In a way it seems that Shakespeare has taken a number of older poems (including a poem by Thomas Lodge called Rosalynde) and created what can be considered a pastoral play. The idea of the pastoral in Shakespeare's day is an idyllic country setting where the inhabitants live in peace and prosperity without the rigours of the daily city life of the political machinations that large groups of people inevitably create. In a way it is very much like our ideal of living in a country cottage with a white picket fence. It is the ideal lifestyle where one not only lives off the land, but lives a peaceful life in beautiful surroundings.

This is illustrated in this play with the opening scene in the court of the local duke, who has just usurped the previous ruler (Duke Senior) and sent him into exile. The rest of the play is set in the mystical forest of Arden. There has been some debate as to were this forest is located, either being a forest near where Shakespeare's family lived, or whether he means the Ardennes in France. However I suspect that the forest of Arden is a picture of the pastoral world where one escapes the political machinations of the royal court, as is the case here. Duke Senior, upon being usurped from his throne, flees to the forest where, in a way, his authority is restored.

 

As You Like It - The Forest of Arden

 

 

The interesting thing that I have noticed is the similarities between Robin Hood and Duke Senoir. While the story of Robin Hood seems to change depending on which version you are reading, there is some similarities in that Robin Hood appears to have been a noble that had been dispossessed of his lands and he lived in a forest with his allies. Shakespeare even makes a direct connection between Duke Senior and Robin Hood within the play itself. However, the difference between this play and Robin Hood is that the Duke Senior plotline is actually more of a minor plot than the major plot, which involves Rosalind and her interaction with Orlando (though as Shakespeare is prone to do, he does weave these plots together quite seemlessly).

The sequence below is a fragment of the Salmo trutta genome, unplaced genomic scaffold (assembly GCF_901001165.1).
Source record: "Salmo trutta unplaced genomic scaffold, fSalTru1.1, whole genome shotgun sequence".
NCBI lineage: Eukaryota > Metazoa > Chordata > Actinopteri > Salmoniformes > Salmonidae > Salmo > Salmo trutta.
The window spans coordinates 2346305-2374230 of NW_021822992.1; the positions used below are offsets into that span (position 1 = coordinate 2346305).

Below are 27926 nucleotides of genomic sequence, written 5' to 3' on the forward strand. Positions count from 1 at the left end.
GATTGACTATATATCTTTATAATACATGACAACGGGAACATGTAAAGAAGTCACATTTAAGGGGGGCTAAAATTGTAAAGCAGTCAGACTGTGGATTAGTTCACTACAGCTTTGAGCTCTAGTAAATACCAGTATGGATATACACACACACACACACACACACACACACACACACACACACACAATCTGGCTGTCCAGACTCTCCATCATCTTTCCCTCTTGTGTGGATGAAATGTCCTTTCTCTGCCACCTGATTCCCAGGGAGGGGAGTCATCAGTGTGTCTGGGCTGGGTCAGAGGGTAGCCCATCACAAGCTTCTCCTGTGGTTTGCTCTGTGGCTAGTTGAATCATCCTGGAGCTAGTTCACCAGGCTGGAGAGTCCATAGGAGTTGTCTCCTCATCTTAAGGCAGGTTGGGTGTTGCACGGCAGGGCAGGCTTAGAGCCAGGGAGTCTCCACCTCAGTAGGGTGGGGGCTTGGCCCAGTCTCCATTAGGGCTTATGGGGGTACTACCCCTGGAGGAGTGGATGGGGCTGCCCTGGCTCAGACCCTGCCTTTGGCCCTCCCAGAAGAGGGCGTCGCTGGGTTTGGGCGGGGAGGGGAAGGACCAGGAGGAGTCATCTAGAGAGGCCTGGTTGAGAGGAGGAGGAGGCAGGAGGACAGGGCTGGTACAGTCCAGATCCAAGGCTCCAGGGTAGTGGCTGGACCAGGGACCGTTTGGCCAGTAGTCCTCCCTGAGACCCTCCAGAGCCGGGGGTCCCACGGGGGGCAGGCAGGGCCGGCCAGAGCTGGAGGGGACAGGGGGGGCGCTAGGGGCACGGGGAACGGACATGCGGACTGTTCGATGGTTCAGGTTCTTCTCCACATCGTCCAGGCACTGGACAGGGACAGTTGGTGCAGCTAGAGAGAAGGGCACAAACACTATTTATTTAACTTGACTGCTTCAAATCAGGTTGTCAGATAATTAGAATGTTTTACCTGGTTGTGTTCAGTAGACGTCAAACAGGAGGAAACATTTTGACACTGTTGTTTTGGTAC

The idea of gender was discussed heavily in my English subject namely because you see a single character playing multiple, and concurrent, gender roles. For instance, at one stage, Rosalind has four different gender identities – namely a boy would be playing Rosalind's character (because women were not allowed to act on stage at the time) who then pretends to be a boy as she flees from the Duke, and when she is in the forest, she then, as the boy in disguise, pretends to play herself (therefore we have a boy playing a girl, playing a boy, who in turn is playing a girl). However, unlike my university lecturer, I do not necessarily see Shakespeare exploring the role of gender but rather using the number of layers that is overlaid to create a very interesting scene.

As with most of Shakespeare's romantic comedies, the comedy mostly revolves around the idea of courtship, where one party is trying to persuade the other party to marry them. However, there seems to be this idea of curing Orlando of the sickness of 'being in love'. I'm not sure if you can call it a sickness per se, however having been a teenager (and even a young adult) I can understand how 'being in love' can affect somebody, such us sitting down thinking of one's beloved and not being able to do anything else (which is the case with Orlando because he seems to spend his time carving love poems into the trees).

The other interesting thing about this play is that I believe it is the play which has the most number of people getting married at the end (I believe there are four couples all getting married at once), and we even have the appearance of Hymen, the Roman God of marriage, to preside over the ceremony. However I note that the ceremony does not take place on stage, but off, probably because what we are seeing is in effect a pastoral wedding – one that is not held in a church but rather outside in a forest - and with the appearance of Hymen, suggests that maybe this is looking back at a more idealistic (and possibly pre-Christian) age where the rigours and struggles of the modern world have been left behind.

 

As You Like It - Pastoral Scene

 

 

Source: www.goodreads.com/review/show/1134269245